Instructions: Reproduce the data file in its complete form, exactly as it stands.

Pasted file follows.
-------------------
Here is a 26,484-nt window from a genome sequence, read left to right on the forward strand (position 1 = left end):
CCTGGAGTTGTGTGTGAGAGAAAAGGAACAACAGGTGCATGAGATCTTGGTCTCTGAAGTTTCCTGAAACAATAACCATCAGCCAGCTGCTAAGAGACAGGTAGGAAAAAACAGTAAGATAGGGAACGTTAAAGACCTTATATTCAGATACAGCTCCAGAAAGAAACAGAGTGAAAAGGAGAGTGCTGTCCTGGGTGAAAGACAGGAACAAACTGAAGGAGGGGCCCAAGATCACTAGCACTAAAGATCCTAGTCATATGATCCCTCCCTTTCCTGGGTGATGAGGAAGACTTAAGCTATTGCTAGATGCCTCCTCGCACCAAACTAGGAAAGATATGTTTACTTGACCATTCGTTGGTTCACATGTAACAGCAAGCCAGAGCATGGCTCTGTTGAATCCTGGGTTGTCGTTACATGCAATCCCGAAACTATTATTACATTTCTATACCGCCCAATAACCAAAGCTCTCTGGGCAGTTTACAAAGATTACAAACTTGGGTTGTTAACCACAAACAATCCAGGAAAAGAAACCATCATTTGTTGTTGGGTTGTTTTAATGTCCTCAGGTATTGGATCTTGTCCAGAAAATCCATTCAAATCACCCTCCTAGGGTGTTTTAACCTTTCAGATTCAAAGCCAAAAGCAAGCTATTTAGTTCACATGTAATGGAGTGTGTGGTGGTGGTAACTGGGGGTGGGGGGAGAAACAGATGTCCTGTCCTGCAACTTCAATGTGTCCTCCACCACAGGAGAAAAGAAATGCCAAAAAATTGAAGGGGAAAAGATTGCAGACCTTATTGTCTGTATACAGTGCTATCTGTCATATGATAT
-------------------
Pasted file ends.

Here is a 26,484-nt window from a genome sequence, read left to right on the forward strand (position 1 = left end):
CCTGGAGTTGTGTGTGAGAGAAAAGGAACAACAGGTGCATGAGATCTTGGTCTCTGAAGTTTCCTGAAACAATAACCATCAGCCAGCTGCTAAGAGACAGGTAGGAAAAAACAGTAAGATAGGGAACGTTAAAGACCTTATATTCAGATACAGCTCCAGAAAGAAACAGAGTGAAAAGGAGAGTGCTGTCCTGGGTGAAAGACAGGAACAAACTGAAGGAGGGGCCCAAGATCACTAGCACTAAAGATCCTAGTCATATGATCCCTCCCTTTCCTGGGTGATGAGGAAGACTTAAGCTATTGCTAGATGCCTCCTCGCACCAAACTAGGAAAGATATGTTTACTTGACCATTCGTTGGTTCACATGTAACAGCAAGCCAGAGCATGGCTCTGTTGAATCCTGGGTTGTCGTTACATGCAATCCCGAAACTATTATTACATTTCTATACCGCCCAATAACCAAAGCTCTCTGGGCAGTTTACAAAGATTACAAACTTGGGTTGTTAACCACAAACAATCCAGGAAAAGAAACCATCATTTGTTGTTGGGTTGTTTTAATGTCCTCAGGTATTGGATCTTGTCCAGAAAATCCATTCAAATCACCCTCCTAGGGTGTTTTAACCTTTCAGATTCAAAGCCAAAAGCAAGCTATTTAGTTCACATGTAATGGAGTGTGTGGTGGTGGTAACTGGGGGTGGGGGGAGAAACAGATGTCCTGTCCTGCAACTTCAATGTGTCCTCCACCACAGGAGAAAAGAAATGCCAAAAAATTGAAGGGGAAAAGATTGCAGACCTTATTGTCTGTATACAGTGCTATCTGTCATATGATAT